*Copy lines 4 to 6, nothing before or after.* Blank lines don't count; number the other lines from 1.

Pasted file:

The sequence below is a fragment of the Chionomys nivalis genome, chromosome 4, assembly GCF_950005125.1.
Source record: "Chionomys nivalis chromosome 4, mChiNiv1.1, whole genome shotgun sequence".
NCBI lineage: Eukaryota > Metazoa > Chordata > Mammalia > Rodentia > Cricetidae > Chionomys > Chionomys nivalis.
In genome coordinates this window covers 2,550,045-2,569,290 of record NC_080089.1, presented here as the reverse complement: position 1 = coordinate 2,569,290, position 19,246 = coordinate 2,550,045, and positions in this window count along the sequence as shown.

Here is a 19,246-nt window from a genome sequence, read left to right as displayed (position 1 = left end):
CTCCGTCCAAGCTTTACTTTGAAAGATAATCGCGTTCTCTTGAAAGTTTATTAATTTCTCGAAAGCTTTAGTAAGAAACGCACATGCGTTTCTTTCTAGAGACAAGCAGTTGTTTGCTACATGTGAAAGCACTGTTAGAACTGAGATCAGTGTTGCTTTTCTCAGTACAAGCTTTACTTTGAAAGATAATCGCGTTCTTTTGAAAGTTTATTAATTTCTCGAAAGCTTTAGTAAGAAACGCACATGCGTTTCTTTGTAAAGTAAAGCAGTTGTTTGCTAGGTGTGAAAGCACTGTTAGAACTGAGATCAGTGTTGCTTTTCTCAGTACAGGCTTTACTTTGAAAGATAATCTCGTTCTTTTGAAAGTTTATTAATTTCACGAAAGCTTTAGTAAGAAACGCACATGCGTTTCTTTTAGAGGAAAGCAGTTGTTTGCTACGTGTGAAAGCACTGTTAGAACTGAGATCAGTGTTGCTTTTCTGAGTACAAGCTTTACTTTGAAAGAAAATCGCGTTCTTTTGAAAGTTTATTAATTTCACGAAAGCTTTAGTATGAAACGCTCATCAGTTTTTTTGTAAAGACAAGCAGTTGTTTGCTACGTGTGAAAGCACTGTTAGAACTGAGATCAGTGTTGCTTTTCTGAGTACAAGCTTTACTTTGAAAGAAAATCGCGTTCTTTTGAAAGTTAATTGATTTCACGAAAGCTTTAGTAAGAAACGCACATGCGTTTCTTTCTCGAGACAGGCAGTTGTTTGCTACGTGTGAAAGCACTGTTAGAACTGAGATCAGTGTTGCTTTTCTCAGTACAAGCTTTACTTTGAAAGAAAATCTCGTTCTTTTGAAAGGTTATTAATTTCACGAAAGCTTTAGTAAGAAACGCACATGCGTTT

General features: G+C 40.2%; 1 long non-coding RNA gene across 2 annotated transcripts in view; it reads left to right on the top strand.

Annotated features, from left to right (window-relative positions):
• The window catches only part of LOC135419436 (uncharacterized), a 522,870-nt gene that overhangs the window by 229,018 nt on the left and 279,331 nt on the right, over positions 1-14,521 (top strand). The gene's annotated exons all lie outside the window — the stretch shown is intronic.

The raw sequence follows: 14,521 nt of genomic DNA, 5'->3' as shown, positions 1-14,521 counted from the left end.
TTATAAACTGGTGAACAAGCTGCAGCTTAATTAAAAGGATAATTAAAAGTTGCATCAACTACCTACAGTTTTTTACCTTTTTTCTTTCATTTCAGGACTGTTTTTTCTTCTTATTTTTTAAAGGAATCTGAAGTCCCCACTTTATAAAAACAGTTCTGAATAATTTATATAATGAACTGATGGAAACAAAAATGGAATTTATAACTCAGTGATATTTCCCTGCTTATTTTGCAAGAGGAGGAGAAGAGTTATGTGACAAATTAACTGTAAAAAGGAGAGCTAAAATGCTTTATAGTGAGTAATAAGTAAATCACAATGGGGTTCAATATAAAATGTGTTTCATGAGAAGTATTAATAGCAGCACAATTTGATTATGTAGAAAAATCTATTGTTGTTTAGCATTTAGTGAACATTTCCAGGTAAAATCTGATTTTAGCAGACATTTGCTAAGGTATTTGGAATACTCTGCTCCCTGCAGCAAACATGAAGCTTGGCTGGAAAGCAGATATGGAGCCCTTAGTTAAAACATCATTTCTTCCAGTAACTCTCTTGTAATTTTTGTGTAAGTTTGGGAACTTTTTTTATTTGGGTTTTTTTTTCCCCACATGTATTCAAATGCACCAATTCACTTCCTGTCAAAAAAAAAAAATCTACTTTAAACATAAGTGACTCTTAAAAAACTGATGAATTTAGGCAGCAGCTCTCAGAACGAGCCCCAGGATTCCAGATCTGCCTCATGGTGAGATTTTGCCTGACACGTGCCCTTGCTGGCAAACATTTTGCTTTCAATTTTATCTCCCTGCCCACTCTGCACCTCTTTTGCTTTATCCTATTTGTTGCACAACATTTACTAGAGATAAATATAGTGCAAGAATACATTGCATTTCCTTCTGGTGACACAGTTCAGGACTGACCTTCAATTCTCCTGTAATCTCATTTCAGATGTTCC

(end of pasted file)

In genome coordinates this window covers 2,550,045-2,569,290 of record NC_080089.1, presented here as the reverse complement: position 1 = coordinate 2,569,290, position 19,246 = coordinate 2,550,045, and positions in this window count along the sequence as shown.

Here is a 19,246-nt window from a genome sequence, read left to right as displayed (position 1 = left end):
CTCCGTCCAAGCTTTACTTTGAAAGATAATCGCGTTCTCTTGAAAGTTTATTAATTTCTCGAAAGCTTTAGTAAGAAACGCACATGCGTTTCTTTCTAGAGACAAGCAGTTGTTTGCTACATGTGAAAGCACTGTTAGAACTGAGATCAGTGTTGCTTTTCTCAGTACAAGCTTTACTTTGAAAGATAATCGCGTTCTTTTGAAAGTTTATTAATTTCTCGAAAGCTTTAGTAAGAAACGCACATGCGTTTCTTTGTAAAGTAAAGCAGTTGTTTGCTAGGTGTGAAAGCACTGTTAGAACTGAGATCAGTGTTGCTTTTCTCAGTACAGGCTTTACTTTGAAAGATAATCTCGTTCTTTTGAAAGTTTATTAATTTCACGAAAGCTTTAGTAAGAAACGCACATGCGTTTCTTTTAGAGGAAAGCAGTTGTTTGCTACGTGTGAAAGCACTGTTAGAACTGAGATCAGTGTTGCTTTTCTGAGTACAAGCTTTACTTTGAAAGAAAATCGCGTTCTTTTGAAAGTTTATTAATTTCACGAAAGCTTTAGTATGAAACGCTCATCAGTTTTTTTGTAAAGACAAGCAGTTGTTTGCTACGTGTGAAAGCACTGTTAGAACTGAGATCAGTGTTGCTTTTCTGAGTACAAGCTTTACTTTGAAAGAAAATCGCGTTCTTTTGAAAGTTAATTGATTTCACGAAAGCTTTAGTAAGAAACGCACATGCGTTTCTTTCTCGAGACAGGCAGTTGTTTGCTACGTGTGAAAGCACTGTTAGAACTGAGATCAGTGTTGCTTTTCTCAGTACAAGCTTTACTTTGAAAGAAAATCTCGTTCTTTTGAAAGGTTATTAATTTCACGAAAGCTTTAGTAAGAAACGCACATGCGTTT